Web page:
As inflation accelerates, it pays even the ordinary consumer to hold commodities as a source of future cash rather than cash itself above all, gold and silver or less rapidly inflating foreign moneys. Conversely, if the quantity of money decreases rather than increases, not only does the holding of commodities represent a financial loss while the purchasing power of money in contrast rises, but people also want to hold money even in place of such things as short-term securities and savings and time deposits. This is because in such circumstances namely, a deflation and depression people cannot be sure of converting these near moneys into actual money, since the issuer of the securities or the bank where one has the deposit may go bankrupt first. These are major reasons why periods of deflation are periods of an intensified desire to hold money, and, therefore, of a drop in the velocity of money (Reisman1990).In the face of a declining quantity of money, velocity fell still further, as it became urgently necessary for business firms to raise cash to be sure of being able to pay their debts and as the expectation grew that investments made in the present could not only be made cheaper in the future, once wage rates and other costs fell, but, if made in the present, would incur an actual financial loss. Financial loss flowing from interference with or invasion of economic interests may consist in reduction of existing assets, for example, loss resulting from damage to physical property or from the making of payments to another. The welfare implications of increased default in the corporate sector depend on a number of factors (Scott 2005).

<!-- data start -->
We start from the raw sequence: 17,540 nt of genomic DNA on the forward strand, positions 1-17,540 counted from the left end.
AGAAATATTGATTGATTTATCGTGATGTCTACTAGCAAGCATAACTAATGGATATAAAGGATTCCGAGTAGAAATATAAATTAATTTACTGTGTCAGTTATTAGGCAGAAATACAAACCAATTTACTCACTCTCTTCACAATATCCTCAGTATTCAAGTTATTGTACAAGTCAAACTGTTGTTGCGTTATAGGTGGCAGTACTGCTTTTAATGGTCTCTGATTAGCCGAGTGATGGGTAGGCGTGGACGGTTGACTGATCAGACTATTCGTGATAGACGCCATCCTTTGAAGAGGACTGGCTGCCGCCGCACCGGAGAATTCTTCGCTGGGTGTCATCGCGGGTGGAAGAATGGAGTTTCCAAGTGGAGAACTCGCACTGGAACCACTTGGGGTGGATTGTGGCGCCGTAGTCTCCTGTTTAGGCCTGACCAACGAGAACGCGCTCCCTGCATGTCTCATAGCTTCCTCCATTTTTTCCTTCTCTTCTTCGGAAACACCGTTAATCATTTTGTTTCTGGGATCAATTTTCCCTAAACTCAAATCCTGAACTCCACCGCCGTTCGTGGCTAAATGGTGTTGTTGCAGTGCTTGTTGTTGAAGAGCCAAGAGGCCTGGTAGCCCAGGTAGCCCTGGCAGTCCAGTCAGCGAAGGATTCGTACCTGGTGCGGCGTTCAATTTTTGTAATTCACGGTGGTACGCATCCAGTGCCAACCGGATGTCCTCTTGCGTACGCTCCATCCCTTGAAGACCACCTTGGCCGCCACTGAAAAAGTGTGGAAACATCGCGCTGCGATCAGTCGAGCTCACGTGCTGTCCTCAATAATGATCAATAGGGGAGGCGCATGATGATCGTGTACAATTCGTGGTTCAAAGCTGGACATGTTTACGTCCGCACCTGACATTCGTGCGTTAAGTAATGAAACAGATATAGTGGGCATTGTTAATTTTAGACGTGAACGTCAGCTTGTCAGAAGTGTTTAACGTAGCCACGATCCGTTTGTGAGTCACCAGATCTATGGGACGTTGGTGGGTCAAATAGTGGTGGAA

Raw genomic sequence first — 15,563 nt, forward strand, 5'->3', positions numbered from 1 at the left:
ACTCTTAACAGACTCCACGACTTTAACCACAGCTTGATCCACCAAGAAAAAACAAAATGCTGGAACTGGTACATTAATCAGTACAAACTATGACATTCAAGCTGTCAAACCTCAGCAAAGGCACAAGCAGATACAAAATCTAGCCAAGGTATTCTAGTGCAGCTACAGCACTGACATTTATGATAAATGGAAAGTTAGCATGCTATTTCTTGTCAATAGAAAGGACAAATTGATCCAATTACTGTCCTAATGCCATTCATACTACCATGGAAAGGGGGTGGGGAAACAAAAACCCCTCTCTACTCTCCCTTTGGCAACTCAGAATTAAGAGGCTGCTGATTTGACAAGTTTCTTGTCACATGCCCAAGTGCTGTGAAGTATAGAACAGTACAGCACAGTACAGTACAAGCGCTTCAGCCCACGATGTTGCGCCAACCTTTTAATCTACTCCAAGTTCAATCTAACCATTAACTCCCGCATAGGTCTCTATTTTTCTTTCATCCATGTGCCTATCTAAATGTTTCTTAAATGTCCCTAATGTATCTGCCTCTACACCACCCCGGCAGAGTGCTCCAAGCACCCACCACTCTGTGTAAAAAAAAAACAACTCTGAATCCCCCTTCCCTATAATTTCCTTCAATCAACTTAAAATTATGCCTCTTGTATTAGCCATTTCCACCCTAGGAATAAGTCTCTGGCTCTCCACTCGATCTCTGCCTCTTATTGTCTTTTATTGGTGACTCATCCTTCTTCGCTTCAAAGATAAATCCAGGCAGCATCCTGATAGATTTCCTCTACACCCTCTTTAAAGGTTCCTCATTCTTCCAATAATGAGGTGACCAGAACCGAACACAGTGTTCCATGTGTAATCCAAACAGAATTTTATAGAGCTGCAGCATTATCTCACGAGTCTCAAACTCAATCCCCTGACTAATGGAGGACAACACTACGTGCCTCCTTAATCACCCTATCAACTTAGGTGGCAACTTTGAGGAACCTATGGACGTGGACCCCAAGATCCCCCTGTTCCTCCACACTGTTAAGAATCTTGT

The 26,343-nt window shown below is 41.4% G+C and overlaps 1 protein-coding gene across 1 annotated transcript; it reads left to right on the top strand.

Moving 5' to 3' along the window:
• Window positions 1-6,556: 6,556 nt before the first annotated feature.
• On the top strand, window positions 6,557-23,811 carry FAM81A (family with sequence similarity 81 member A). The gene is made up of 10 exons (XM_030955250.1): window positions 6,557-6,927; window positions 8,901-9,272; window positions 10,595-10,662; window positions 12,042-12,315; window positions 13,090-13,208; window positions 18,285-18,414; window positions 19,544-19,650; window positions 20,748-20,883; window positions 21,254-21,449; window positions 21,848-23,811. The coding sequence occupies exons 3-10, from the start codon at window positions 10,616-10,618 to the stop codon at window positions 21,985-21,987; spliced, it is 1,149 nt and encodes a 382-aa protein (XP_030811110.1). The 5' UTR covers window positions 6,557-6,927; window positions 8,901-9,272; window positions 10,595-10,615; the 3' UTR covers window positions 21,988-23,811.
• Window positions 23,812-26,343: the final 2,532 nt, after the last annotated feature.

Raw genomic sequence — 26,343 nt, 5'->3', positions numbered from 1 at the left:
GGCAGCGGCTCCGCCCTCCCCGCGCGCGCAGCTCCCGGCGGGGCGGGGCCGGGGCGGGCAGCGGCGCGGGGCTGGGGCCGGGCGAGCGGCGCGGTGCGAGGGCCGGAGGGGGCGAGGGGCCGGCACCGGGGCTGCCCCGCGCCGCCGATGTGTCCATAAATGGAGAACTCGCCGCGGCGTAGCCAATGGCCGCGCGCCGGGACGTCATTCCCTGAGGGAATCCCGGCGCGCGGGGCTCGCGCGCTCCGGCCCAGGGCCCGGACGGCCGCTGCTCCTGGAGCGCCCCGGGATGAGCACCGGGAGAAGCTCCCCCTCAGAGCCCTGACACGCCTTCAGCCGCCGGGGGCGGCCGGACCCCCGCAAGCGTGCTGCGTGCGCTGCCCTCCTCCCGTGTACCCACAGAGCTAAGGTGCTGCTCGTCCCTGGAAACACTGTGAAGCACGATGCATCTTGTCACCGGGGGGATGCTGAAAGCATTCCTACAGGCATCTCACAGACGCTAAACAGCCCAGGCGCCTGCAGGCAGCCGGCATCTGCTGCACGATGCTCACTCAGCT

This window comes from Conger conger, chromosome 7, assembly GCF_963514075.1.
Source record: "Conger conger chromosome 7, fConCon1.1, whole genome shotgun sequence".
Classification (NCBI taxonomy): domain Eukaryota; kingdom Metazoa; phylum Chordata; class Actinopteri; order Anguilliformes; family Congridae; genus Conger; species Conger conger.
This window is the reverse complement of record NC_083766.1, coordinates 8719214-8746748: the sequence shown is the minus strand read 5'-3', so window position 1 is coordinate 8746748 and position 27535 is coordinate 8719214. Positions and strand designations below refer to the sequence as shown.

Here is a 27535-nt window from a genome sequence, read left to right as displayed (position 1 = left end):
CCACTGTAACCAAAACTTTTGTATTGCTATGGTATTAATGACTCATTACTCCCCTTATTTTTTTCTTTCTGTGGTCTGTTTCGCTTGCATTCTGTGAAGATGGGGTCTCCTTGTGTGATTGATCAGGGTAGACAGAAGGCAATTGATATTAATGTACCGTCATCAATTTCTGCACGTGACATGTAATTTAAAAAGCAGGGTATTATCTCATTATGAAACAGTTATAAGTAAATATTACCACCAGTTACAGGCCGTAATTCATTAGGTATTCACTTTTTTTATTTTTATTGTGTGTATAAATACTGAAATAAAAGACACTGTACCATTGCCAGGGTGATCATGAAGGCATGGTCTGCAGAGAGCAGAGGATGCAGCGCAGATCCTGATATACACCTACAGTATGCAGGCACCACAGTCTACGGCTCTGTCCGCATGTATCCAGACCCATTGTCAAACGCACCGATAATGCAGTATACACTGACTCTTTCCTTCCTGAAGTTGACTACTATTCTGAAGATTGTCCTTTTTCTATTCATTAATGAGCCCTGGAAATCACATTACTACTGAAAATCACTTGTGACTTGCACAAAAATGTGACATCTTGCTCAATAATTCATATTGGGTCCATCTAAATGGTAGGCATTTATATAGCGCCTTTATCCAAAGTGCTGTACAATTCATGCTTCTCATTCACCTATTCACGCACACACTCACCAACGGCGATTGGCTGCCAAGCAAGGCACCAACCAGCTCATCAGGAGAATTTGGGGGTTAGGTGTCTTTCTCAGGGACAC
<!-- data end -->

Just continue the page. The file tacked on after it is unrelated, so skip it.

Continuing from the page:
An a priori view is that higher rates of corporate default owing to leverage are undesirable, given the costs and externalities. This is strengthened if default arises from the cyclical context rather than poor management. However, the following qualifications can be made. First, bankruptcies of a certain number of small firms in the context of rapid formation of new businesses may be a sign of a healthy growing economy. Second, loss of firms due to insolvency may be less damaging than unnecessary losses of productive firms due to illiquidity, though the distinction is difficult to make in the aggregate data. Third, costs of reorganization of assets in case of default will depend on the precise provisions of bankruptcy law. Fourth, to the extent that costly default results from excessive levels of leverage, this must be offset against any benefits that such levels may cause, such as in increasing flexibility to finance investment; or in reducing agency costs between managers and security holders, with greater ensuing efficiency to the extent that this is proven; or at the level of the firm taking advantage of tax concessions (Davis 1995).It is important to assess whether risks are known and correctly priced, in which case default is an unlucky but calculated event though externalities may still justify intervention. Liquidity constraints imply that welfare losses are incurred by constrained consumers, even though consumption can be made up later in the life cycle, owing to forced inter temporal rearrangement of consumption; hence the release of liquidity constraints offers welfare gains (Sowell 2000). Maintenance of capital adequacy of financial intermediaries is as vital to protect against losses on personal debt as on corporate debt. But even if capital adequacy is maintained, it is arguable that defaults would be fewer if financial intermediaries were more restrained in their pursuit of market share especially since such episodes often culminate in an over tightening of credit standards in reaction. Even if lenders adequately cover their risks during such episodes, the risk to households and the macro economy could justify restraint. Such restraint could be encouraged by more detailed prudential oversight of risk premiums and changes in equilibrium quantity rationing such as loan to value ratios, or limitations on tax write offs against specific provisions (Dubofsky & Miller Jr 2003).